The C63 drives like its older brother, the SL63: heavy and fast. This small convertible weights over 4,200 pounds, but it’s a car that counts among its myriad grandparents the 280SE convertible, the 300SEL 6.3, the AMG Hammer, and the E320 Cabrio—none a featherweight. Steering is direct, brakes heroic, and unlike the mid-level, 4Matic-equipped C43 AMG, the C63 comes only in rear-wheel drive. It likes to shake a little tailfeather, even on the aforementioned Slovenian roads/ribbons. It’s triple-sensual: beautiful, sonically bracing, and spleen-flatteningly fast. Like the AMG GT, the C63 AMG S Cabrio has 510 horsepower, active motor mounts, and cylinder heads topped with cubic zirconium. It crackles and pops like a box of Rice Crispies that’s been doused in gasoline and set aflame. Caveats? The 7-speed Speedshift transmission is showing its age, with a now-and-again clunk and head-snapping engagement at partial throttle. Rumors suggest a new one is on the way.

For all its drama, the V8 is the one to recommend, even though it stretches the definition of “accessible.” It’s a value proposition in that it brings topline AMG magic down to the human realm. While the C300 Cabrio is an excellent $55,000 car, the C63 is a superlative vehicle for around $70K, with looks and performance of a car double that price. (For maximum is-that-an-S-Class swank, get the dark red, padded top from that car, the selenite grey paint, and the saddle leather.) Its eight-cylinder engine stands alone in the class, and that’s an anachronism worthy ponying up for—grab it, before Mercedes realizes it’s offering its best wares to the (upper middle-class) hoi polloi, pulls up stakes, and hoists everything juicy past the $100k barrier.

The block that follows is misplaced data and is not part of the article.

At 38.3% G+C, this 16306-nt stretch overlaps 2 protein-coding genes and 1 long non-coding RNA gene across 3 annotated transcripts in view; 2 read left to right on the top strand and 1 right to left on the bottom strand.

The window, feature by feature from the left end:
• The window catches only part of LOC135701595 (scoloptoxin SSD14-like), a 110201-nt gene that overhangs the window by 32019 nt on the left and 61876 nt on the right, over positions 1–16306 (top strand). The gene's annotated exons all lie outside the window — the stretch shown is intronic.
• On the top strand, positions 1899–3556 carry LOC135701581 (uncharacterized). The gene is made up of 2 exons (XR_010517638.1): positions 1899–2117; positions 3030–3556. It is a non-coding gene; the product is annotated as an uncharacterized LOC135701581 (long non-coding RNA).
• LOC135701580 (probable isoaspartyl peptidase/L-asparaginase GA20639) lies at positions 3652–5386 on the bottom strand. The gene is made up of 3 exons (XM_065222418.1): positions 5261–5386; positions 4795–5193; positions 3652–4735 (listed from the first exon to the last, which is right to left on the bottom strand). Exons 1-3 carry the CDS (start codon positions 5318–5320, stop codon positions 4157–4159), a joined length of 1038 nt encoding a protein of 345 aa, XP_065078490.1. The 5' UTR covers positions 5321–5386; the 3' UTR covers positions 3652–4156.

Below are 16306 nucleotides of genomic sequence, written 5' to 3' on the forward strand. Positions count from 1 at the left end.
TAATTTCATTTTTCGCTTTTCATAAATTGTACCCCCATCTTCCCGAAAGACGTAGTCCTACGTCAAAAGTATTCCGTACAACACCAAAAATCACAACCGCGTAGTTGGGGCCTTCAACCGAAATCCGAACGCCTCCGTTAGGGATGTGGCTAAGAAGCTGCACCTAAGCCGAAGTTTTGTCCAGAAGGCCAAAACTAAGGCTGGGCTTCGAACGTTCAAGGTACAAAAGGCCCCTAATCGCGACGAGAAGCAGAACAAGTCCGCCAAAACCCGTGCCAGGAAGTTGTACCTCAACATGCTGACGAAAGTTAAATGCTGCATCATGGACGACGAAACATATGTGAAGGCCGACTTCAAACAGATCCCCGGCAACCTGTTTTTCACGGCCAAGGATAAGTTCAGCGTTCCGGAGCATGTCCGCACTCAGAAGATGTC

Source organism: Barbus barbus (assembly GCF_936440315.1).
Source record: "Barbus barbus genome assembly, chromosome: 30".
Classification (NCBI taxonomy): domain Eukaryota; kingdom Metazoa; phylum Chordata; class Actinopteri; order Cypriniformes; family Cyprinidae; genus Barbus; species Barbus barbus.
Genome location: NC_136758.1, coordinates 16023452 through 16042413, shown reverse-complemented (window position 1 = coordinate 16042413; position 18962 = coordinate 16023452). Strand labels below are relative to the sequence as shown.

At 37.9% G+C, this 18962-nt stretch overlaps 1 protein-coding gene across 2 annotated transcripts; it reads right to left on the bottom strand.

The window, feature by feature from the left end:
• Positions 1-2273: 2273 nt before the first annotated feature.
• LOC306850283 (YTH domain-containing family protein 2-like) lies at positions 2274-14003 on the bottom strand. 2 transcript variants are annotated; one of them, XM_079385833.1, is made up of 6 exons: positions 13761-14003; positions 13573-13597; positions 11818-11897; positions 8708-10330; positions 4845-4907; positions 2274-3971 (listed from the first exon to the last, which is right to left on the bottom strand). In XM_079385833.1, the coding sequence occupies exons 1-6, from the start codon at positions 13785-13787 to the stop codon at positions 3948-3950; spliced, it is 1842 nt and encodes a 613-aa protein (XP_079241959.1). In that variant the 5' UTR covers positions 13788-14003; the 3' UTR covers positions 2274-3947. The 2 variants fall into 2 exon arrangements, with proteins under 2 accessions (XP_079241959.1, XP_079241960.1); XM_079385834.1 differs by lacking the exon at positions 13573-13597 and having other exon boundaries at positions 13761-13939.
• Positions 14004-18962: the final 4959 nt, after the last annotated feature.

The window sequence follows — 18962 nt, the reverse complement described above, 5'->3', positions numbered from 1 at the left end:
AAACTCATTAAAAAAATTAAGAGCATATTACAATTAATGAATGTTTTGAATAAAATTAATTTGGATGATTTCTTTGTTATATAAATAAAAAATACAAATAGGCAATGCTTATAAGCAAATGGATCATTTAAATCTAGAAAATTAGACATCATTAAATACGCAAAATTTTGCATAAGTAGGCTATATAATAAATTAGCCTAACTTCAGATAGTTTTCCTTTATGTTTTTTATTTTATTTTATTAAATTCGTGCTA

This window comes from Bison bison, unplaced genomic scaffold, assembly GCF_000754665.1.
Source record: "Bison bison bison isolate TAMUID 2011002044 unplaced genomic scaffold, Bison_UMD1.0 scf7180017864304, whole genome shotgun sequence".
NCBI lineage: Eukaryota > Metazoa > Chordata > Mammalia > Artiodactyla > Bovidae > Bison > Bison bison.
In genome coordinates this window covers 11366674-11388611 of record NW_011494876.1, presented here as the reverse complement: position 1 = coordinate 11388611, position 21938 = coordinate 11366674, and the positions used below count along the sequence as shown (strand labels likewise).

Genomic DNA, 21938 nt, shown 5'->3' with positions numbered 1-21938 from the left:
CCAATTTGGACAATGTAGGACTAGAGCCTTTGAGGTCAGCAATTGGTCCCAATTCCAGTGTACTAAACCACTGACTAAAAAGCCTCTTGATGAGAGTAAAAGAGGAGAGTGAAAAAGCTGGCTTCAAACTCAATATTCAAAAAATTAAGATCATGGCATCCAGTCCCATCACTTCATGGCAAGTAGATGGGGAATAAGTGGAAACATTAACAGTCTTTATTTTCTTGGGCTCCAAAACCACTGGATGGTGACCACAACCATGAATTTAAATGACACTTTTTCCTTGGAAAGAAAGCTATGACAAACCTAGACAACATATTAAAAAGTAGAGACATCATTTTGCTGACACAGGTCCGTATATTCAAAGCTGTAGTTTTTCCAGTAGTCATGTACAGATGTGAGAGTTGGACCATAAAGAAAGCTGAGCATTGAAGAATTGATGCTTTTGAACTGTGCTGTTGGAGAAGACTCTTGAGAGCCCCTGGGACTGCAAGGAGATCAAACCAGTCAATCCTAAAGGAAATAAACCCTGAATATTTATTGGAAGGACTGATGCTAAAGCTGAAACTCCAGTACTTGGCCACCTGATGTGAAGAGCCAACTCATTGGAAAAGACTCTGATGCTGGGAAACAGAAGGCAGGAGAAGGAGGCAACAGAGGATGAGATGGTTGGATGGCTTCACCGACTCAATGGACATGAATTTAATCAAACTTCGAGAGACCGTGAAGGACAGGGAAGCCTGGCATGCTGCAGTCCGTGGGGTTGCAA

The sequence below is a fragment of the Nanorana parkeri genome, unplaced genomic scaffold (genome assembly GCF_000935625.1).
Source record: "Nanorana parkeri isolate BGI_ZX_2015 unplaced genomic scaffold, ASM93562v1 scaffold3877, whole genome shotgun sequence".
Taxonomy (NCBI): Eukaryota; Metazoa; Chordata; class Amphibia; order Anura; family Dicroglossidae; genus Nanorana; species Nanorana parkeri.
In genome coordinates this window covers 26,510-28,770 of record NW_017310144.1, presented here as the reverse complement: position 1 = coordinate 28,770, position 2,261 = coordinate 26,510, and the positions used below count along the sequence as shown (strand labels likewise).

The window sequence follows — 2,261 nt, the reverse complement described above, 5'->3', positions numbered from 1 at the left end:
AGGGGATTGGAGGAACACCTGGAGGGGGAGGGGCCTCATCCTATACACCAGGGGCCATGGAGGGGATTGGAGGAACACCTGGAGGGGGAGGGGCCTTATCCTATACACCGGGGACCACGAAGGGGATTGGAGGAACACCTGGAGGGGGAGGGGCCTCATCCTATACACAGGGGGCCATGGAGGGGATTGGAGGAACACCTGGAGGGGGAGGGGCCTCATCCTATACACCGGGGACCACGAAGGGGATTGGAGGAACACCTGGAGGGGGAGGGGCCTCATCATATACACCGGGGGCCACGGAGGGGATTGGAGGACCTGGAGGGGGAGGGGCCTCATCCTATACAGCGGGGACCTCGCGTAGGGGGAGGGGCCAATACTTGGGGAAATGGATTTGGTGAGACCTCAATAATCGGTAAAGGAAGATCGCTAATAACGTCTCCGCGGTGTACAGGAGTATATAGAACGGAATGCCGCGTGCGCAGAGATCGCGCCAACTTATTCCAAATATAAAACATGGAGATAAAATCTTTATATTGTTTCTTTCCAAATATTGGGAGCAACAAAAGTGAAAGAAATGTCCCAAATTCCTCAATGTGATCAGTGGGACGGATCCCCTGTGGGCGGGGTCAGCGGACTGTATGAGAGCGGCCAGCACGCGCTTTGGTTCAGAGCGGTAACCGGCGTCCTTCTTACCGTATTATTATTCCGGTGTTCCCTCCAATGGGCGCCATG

The C63 (don’t bother with the “S”) is so superior a car to the C300, so curvaceous and enraged, that to toodle around in the four-cylinder version would be like dancing with a cardboard cutout of person instead of the squishy, fallible thing itself. To the working (that is, not hedge-funding) class for whom cash flows in a trickle instead of a deluge, the C63 Cabrio is your corner of the sky. You’ll have to save up, but once your hands hit the Alcantara, you’ll feel like the hero you are, not a pretender. At least, I did, somehow.


2017 Mercedes C300 Cabriolet

Powertrain: 2.0-liter turbo I-4, 245 hp, 273 lb-ft

0-60 MPH: 6.4 seconds

Price: Around $55,000

Approachability: Big smile

2017 Mercedes-AMG C63 S Cabriolet

Powertrain: 4.0-liter twin-turbo V8, 510 hp, 516 lb-ft

0-60 MPH: 4.1 seconds

Price (base): Around $75,000

Keeping it real-ness: Very real, as long as you’re ready for a better reality